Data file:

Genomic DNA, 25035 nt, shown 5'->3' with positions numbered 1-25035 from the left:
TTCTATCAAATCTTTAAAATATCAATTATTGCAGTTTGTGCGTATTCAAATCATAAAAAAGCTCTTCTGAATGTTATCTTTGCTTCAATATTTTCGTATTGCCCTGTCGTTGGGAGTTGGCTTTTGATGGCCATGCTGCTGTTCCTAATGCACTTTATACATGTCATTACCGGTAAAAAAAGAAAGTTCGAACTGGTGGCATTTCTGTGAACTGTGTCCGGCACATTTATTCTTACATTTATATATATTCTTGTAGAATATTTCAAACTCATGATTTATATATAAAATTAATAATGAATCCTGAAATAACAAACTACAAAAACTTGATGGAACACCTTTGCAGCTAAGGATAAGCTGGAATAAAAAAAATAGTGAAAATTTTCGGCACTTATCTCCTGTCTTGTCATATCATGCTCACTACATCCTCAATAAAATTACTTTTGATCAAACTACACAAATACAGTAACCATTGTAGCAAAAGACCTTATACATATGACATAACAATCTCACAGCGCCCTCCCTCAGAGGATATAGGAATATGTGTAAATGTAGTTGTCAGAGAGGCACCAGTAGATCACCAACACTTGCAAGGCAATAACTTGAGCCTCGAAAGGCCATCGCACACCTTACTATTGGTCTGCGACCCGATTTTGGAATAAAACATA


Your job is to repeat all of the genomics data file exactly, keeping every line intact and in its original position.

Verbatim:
Genomic DNA, 25035 nt, shown 5'->3' with positions numbered 1-25035 from the left:
TTCTATCAAATCTTTAAAATATCAATTATTGCAGTTTGTGCGTATTCAAATCATAAAAAAGCTCTTCTGAATGTTATCTTTGCTTCAATATTTTCGTATTGCCCTGTCGTTGGGAGTTGGCTTTTGATGGCCATGCTGCTGTTCCTAATGCACTTTATACATGTCATTACCGGTAAAAAAAGAAAGTTCGAACTGGTGGCATTTCTGTGAACTGTGTCCGGCACATTTATTCTTACATTTATATATATTCTTGTAGAATATTTCAAACTCATGATTTATATATAAAATTAATAATGAATCCTGAAATAACAAACTACAAAAACTTGATGGAACACCTTTGCAGCTAAGGATAAGCTGGAATAAAAAAAATAGTGAAAATTTTCGGCACTTATCTCCTGTCTTGTCATATCATGCTCACTACATCCTCAATAAAATTACTTTTGATCAAACTACACAAATACAGTAACCATTGTAGCAAAAGACCTTATACATATGACATAACAATCTCACAGCGCCCTCCCTCAGAGGATATAGGAATATGTGTAAATGTAGTTGTCAGAGAGGCACCAGTAGATCACCAACACTTGCAAGGCAATAACTTGAGCCTCGAAAGGCCATCGCACACCTTACTATTGGTCTGCGACCCGATTTTGGAATAAAACATA